"I think we're better set up to hold leads," Scioscia said. "We're just not quite to where we can say we're firing on all cylinders. We still are a ways away from totality, from some guys getting back on the roster and getting back into their games."

The loose plan is for center fielder Peter Bourjos to return from his hamstring injury sometime around June 10. Closer-in-waiting Ryan Madson, who knows? Not close.

The Dodgers are benefiting from the fact that NL West leader Arizona has the second-worst mark of any of the six division leaders, trailing only the Tigers. That's helped keep the Dodgers on oxygen.

But as they watched Trout, all it did was remind them of the time they, too, once had a dynamic, young center fielder.

Now, it's more difficult to tell which was in more dire need of treatment, Kemp's strained hamstring or his strained batting line: .251, two homers, 17 RBI and an absolutely abysmal .154 batting average with runners in scoring position over 50 games.

"It ain't bad luck," Kemp said of landing on the 15-day disabled list. "It's life. Things happen. You've got to deal with it."

This time, it is his right hamstring. Last season, he twice needed the DL for his left hamstring.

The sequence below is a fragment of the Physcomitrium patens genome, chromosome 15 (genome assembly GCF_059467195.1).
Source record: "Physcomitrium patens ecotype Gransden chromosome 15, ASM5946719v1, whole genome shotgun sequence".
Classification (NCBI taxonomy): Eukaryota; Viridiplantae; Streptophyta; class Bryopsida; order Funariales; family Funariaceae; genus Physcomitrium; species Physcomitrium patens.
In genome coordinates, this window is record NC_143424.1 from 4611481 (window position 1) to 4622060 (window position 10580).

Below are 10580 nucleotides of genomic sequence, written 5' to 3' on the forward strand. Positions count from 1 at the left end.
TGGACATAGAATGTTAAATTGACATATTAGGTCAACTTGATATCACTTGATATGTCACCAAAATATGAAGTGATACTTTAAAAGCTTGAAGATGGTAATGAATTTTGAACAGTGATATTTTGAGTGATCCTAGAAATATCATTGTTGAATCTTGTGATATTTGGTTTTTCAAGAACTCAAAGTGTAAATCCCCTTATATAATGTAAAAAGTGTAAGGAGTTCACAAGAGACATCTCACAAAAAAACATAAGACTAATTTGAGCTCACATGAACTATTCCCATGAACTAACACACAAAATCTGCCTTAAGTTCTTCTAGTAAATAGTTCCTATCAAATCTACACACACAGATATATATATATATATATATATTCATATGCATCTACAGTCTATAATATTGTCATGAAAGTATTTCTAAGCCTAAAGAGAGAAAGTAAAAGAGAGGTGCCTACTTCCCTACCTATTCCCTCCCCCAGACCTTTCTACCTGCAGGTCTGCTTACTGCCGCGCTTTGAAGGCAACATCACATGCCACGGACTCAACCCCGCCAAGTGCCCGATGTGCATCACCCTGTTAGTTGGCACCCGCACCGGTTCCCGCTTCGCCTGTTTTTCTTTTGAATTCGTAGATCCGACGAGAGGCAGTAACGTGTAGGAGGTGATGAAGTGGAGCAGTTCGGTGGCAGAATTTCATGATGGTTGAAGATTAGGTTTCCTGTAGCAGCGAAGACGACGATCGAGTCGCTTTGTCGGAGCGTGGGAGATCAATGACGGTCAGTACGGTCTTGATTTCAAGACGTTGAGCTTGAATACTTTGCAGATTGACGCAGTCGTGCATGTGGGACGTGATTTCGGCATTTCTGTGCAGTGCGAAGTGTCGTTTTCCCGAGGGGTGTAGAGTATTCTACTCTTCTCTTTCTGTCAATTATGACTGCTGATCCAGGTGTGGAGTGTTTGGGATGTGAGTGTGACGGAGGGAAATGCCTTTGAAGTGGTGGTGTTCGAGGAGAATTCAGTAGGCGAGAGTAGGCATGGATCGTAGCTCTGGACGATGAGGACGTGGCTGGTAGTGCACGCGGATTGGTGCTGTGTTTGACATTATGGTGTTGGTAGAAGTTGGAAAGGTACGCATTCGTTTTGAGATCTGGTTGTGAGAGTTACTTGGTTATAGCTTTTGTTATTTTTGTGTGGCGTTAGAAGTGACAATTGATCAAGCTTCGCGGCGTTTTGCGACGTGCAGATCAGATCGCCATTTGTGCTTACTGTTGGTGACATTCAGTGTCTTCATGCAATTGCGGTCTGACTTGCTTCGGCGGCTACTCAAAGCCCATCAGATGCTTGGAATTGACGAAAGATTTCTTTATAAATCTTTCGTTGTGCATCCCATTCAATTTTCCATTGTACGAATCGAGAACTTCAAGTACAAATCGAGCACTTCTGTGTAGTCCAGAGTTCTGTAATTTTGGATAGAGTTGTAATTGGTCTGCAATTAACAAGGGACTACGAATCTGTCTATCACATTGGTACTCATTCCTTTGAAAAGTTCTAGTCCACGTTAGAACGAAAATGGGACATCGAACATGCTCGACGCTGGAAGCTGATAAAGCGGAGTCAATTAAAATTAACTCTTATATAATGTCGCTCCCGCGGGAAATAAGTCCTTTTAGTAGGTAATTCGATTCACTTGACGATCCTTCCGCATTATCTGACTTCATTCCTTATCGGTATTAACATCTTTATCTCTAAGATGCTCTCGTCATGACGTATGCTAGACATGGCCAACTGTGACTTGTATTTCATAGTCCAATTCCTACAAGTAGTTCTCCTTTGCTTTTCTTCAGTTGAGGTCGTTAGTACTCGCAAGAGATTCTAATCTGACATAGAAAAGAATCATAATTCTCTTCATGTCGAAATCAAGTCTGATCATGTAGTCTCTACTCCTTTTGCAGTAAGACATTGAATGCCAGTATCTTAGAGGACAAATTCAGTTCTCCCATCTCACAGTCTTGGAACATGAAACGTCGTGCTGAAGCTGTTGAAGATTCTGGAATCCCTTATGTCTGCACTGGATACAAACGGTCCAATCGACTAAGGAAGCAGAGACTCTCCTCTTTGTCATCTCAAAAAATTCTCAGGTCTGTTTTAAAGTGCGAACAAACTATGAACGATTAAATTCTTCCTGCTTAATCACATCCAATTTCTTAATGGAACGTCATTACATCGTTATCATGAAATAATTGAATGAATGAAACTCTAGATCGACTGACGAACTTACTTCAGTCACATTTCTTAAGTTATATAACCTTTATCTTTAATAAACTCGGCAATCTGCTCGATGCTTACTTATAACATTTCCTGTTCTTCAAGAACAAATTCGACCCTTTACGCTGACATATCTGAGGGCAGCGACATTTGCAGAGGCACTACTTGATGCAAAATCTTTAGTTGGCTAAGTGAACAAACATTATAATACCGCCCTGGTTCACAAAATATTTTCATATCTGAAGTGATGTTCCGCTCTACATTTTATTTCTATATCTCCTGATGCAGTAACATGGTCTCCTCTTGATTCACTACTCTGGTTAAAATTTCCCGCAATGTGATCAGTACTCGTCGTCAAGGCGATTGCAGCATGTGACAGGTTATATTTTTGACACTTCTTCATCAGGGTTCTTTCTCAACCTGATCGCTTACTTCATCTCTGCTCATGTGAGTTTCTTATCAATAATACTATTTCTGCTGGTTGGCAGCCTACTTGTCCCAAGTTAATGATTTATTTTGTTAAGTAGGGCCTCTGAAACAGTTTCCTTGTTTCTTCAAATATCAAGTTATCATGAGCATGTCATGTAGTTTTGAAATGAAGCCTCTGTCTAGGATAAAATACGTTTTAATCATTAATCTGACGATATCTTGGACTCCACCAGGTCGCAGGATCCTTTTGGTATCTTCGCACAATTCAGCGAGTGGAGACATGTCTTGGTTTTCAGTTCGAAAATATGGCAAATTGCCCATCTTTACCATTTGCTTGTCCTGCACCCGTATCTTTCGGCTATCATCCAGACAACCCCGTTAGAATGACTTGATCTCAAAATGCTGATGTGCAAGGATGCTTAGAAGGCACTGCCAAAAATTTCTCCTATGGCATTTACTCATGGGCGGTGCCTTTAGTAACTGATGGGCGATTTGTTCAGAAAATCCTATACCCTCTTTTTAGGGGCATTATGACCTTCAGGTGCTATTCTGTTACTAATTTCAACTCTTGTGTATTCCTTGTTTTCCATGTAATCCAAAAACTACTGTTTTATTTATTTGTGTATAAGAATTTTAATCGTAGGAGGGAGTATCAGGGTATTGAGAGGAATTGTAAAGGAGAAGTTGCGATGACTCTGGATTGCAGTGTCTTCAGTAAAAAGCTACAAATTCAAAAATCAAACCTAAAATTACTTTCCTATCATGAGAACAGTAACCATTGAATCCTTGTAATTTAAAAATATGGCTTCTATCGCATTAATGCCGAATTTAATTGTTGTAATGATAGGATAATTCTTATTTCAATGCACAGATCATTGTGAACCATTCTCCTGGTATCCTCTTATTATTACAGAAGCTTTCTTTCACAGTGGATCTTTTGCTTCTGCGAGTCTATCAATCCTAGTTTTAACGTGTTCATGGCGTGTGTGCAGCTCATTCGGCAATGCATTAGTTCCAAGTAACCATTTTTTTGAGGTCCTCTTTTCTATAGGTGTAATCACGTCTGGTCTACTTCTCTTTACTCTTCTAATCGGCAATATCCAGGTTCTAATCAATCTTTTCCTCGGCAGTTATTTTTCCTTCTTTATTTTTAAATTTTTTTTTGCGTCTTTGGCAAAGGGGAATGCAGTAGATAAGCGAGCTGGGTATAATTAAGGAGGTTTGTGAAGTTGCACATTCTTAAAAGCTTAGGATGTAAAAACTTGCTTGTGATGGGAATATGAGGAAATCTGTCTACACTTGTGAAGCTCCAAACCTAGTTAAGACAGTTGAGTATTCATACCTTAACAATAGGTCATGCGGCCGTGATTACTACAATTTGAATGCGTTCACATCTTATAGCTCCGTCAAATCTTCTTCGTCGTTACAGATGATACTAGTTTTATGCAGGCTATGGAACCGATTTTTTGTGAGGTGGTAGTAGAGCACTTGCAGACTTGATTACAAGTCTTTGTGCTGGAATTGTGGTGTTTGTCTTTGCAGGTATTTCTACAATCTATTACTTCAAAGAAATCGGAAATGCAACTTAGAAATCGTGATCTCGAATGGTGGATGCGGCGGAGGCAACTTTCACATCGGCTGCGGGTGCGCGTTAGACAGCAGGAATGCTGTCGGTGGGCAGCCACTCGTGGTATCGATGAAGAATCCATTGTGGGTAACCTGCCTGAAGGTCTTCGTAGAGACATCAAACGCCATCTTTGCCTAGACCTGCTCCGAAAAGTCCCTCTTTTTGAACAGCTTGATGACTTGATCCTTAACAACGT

"It's disappointing," Kemp said. "I love playing baseball. I hate to be hurt. … I'm used to playing 162 games. Now, this is two years of being hurt. It's kind of frustrating."

Kemp's non-production has crippled the Dodgers far more than anything Mattingly has or hasn't done. That's far from the only issue with these Dodgers, but it is easily the most important one.

Same as Hamilton's .219, .283 on-base percentage and 57 strikeouts in 223 plate appearances. Hamilton ranks seventh in the AL in whiffs (teammate Mark Trumbo is fifth with 61).

"He usually doesn't miss pitches with the frequency we've seen him miss this year," Scioscia said. "Especially with runners in scoring position."

In those situations, Hamilton has a whopping 12 strikeouts in 37 at-bats and is hitting .108.

Kemp, meantime, is tied for fourth in the NL with 60 strikeouts. He has also fanned 15 times in his past seven starts.

Hanley Ramirez thinks Kemp is doing just swell, because ol' Hanley was at .198 last May 4 for the Marlins.

Those who have been paying attention to the Dodgers for longer than the past couple of months, though, know better.

Mattingly conceded that maybe disappearing for two weeks could wind up helping Kemp. Certainly, he'll be where he can't hear the boos that have been drowning him at home lately.

"It's hard to say you don't play and you'll be better," Mattingly said. "But at times … it could be."

It's an unforgiving game, and two months in, anybody who earns a paycheck playing hardball in Los Angeles (or its suburbs) can tell you that with authority.

"This is not AAU or YMCA," Dodgers infielder Jerry Hairston Jr. said. "This is the big leagues. Things are going to be said. Guys are going to get booed.

"Winning cures a lot of things."

After splitting their four games this week, baseball's two most disappointing teams (this side of Toronto, at least) are still searching hard for that cure.